My undergraduate years were spent being a little lost until I decided I would study abroad. Years of sitting in a seat and reading books finally materialized into tangible things such as innovative architecture, delicious food, beautiful landscapes, and connecting with those from other countries through their spoken language. While working at the University of Kansas, my colleagues at the Admissions Office used to send students to me when asked about study abroad opportunities. I would go on about all the ways in which my learning was enhanced by my experiences abroad; they were the same experiences that brought me to where I am today, having lived in the Basque Country for a year conducting fieldwork, and being able to communicate in more than one language.

That is why I have developed a two-week study abroad program in the Basque Country. This program entails a couple of classes during the summer before departing mid-July and will include a final assignment due in August, upon return.

For further details visit: www.ACO.unr.edu

*Limited space available*

For questions, please email me: klesh@unr.edu

General Information:

Cost: $2,975 (airfare to Bilbao not included)

Where: The Basque Country

When: Onsite in Basque Country July 15-28th (2 classes pre-departure and  final assignment due in August)

 What: 3 Undergraduate/Graduate credits (ANTH 499/699, BASQ 499/699, COM 490/690, HIST 498/698, SOC 497/697)

 

January 19, 1977: Basque flag legalized once more

Image by Daniele Schirmo aka Frankie688. Courtesy of Wikimedia Commons.

Image by Daniele Schirmo aka Frankie688. Courtesy of Wikimedia Commons.

Flown for the first time in 1894 and adopted as the official flag of the Basque Country in 1936, any display of the ikurriña or Basque flag was banned by the Franco regime after 1938. Even following the death of Franco in 1975, the public display of the flag was controversial, as noted in a previous post. On January 19, 1977, the ikurriña was made legal once more and in 1979, by the terms of the Statute of Gernika, recognized as the official flag of the Basque Autonomous Community.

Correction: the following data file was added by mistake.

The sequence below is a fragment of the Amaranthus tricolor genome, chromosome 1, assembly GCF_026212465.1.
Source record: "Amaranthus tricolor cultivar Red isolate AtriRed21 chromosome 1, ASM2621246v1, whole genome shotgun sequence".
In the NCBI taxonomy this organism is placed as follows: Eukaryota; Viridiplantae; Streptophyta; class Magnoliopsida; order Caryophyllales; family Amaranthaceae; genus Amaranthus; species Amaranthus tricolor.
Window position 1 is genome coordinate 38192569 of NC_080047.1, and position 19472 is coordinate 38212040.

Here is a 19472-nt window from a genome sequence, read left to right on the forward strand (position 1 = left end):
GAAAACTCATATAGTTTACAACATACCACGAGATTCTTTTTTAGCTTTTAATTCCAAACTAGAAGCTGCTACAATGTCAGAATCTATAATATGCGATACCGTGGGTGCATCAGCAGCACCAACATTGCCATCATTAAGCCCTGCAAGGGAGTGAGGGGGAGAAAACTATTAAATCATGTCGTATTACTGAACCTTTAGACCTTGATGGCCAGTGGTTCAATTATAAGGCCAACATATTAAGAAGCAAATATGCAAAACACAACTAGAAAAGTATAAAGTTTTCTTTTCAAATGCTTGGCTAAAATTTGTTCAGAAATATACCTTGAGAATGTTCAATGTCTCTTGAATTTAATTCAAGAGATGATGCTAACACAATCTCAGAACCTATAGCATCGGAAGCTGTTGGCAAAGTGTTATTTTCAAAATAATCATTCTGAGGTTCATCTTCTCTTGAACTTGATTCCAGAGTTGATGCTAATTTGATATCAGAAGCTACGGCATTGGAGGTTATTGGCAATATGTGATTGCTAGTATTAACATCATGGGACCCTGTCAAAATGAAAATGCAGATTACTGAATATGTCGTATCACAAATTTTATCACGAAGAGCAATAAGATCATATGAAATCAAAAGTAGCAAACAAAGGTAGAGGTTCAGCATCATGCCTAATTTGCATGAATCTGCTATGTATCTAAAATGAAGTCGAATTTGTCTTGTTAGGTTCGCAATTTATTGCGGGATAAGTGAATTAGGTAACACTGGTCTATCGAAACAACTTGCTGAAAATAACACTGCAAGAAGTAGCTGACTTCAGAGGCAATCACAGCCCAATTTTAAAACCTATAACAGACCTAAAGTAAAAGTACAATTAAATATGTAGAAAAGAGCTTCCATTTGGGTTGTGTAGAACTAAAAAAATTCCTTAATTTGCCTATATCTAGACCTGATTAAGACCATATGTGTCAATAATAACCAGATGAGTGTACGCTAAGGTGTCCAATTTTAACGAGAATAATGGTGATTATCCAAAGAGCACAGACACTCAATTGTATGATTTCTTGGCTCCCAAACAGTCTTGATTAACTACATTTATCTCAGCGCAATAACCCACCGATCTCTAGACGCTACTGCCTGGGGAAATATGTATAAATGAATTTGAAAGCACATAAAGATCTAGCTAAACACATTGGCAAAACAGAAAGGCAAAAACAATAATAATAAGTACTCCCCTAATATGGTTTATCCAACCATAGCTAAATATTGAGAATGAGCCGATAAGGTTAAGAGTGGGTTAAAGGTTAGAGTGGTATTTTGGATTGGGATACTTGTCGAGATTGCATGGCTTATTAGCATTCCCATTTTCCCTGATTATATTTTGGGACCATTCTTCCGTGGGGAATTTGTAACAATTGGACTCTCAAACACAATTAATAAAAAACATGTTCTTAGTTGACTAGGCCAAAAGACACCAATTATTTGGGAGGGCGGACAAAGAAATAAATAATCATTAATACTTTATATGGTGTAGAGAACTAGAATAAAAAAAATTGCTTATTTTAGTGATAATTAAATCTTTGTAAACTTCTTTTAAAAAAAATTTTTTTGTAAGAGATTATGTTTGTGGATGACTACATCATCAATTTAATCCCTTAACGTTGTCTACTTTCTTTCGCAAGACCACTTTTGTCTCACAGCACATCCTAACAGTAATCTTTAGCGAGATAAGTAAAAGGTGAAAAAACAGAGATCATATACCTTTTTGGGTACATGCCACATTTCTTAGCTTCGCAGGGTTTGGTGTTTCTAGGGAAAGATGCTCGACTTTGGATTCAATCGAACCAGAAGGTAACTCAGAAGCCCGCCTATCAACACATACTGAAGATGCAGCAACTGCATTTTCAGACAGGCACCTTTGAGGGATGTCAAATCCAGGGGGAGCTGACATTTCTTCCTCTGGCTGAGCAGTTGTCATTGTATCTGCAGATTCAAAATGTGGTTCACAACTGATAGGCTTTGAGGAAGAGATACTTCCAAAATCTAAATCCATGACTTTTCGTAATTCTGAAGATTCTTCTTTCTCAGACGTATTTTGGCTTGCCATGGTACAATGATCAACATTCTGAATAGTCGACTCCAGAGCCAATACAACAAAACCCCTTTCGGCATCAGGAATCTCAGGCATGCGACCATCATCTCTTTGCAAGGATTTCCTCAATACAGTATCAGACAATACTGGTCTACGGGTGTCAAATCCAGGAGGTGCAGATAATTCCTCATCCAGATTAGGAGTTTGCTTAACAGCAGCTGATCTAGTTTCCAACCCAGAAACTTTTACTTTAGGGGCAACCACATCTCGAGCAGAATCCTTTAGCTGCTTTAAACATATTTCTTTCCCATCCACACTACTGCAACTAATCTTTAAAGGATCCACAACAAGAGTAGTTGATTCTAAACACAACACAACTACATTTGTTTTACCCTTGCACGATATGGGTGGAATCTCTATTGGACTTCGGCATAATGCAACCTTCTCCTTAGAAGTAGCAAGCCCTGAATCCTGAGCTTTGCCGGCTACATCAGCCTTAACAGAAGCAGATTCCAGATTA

James Barayasarra Wins Second in Basque Literary Contest

James Barayasarra has won second prize in the 2018 Basque Literary Contest for his manuscript “Seven Wagons and a Half”, a hilarious and touching tale about growing up as the middle child of Basque immigrants Nemesio and Victorina Barayasarra.

“…[M]y parents did not have a high level of education, they were self-taught, were proud of their Basque heritage and American citizenship. They experienced many hardships, including poverty and discrimination, and yet they survived. It was tough, but I wouldn’t trade any of the events for all the towers in the world. I mean we were poor, discriminated against, but we made it through and I can live to tell about it. I have taught my offspring about my heritage and hope they will appreciate their Basque heritage and sacrifices of immigrants like Nemesio & Victorina Barayasarra,” Barayasarra said when asked about his inspiration for “Seven Wagons and a Half”, “The story is about the attempt to record the contributions of an immigrant family, such as Nemesio & Victorina. Even though they had challenges and struggled at times, they survived the hardest times. It is about appreciation of their hard work and to honor them for their sacrifices.”

James Barayasarra

James Barayasarra